Browsing: 1031


1031-exchange-deferred-taxesIn last week’s article, we explored the anatomy of a 1031 exchange and the government’s reasoning for creating such a powerful tax-saving tool. This week, we’ll look at a hypothetical example such that we may more clearly understand how a 1031 exchange works. We’ll close by addressing some common concerns. Let’s get to it!

Ted’s First Investment Property

Ted understands the advantages or real estate investing and does everything he can to acquire his first investment: a nice little income property located at 101 Main Street. After careful analysis, he purchases it for $400,000 and pays $8,000 in acquisition costs. Over the next year, he operates the property as a rental—this is crucial because simply acquiring property for the sole purpose of resale does not qualify for a 1031 exchange. During this time, Ted replaces the roof and makes some other capital improvements totaling $15,000. He also takes a depreciation tax deduction of $5,333.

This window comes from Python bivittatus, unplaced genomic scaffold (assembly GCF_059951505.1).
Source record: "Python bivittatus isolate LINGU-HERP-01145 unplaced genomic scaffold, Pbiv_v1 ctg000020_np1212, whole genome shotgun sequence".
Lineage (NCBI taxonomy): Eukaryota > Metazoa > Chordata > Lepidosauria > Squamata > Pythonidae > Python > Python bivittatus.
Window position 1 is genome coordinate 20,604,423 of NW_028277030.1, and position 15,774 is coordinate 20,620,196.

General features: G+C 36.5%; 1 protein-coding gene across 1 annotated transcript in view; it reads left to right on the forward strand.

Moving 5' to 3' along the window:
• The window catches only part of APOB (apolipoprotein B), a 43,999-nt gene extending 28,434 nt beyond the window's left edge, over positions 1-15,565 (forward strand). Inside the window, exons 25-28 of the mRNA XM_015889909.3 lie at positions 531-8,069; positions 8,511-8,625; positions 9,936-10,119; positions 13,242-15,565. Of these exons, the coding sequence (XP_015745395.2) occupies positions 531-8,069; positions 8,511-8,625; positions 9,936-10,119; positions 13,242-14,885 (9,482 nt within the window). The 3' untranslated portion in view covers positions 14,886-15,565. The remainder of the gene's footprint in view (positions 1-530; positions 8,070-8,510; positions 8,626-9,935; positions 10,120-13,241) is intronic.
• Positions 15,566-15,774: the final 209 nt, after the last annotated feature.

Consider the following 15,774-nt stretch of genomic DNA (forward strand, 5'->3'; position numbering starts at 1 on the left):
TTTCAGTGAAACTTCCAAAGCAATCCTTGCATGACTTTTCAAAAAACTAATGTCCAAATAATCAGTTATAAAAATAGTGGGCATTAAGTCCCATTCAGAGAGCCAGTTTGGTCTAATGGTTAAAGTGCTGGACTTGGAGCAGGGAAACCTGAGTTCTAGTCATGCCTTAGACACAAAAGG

Most real estate investors understand the general concept of a 1031 exchange or, at the very least, have heard of it. Few, however, understand exactly what takes place within one of these exchanges and how powerful a tool it truly is. So let’s explore a subject that is close to everyone’s heart: not paying taxes on hard-earned money!

What’s in it for Uncle Sam?

IRS 1031 exchangeSo, why does the IRS Section 1031 like-kind tax-deferred exchange exist in the first place? After all, doesn’t the government relish every taxable opportunity? While the government is certainly not adverse to taxation, they also use the tax code as a tool, encouraging or discouraging certain acts they deem beneficial or detrimental to the economy. As it turns out, the private sector is pretty darn good at providing housing to society (a lot better than the government). As such, Uncle Sam provides various benefits to real property owners (mortgage interest deductions, real estate investment expense deductions, ability to depreciate, etc.).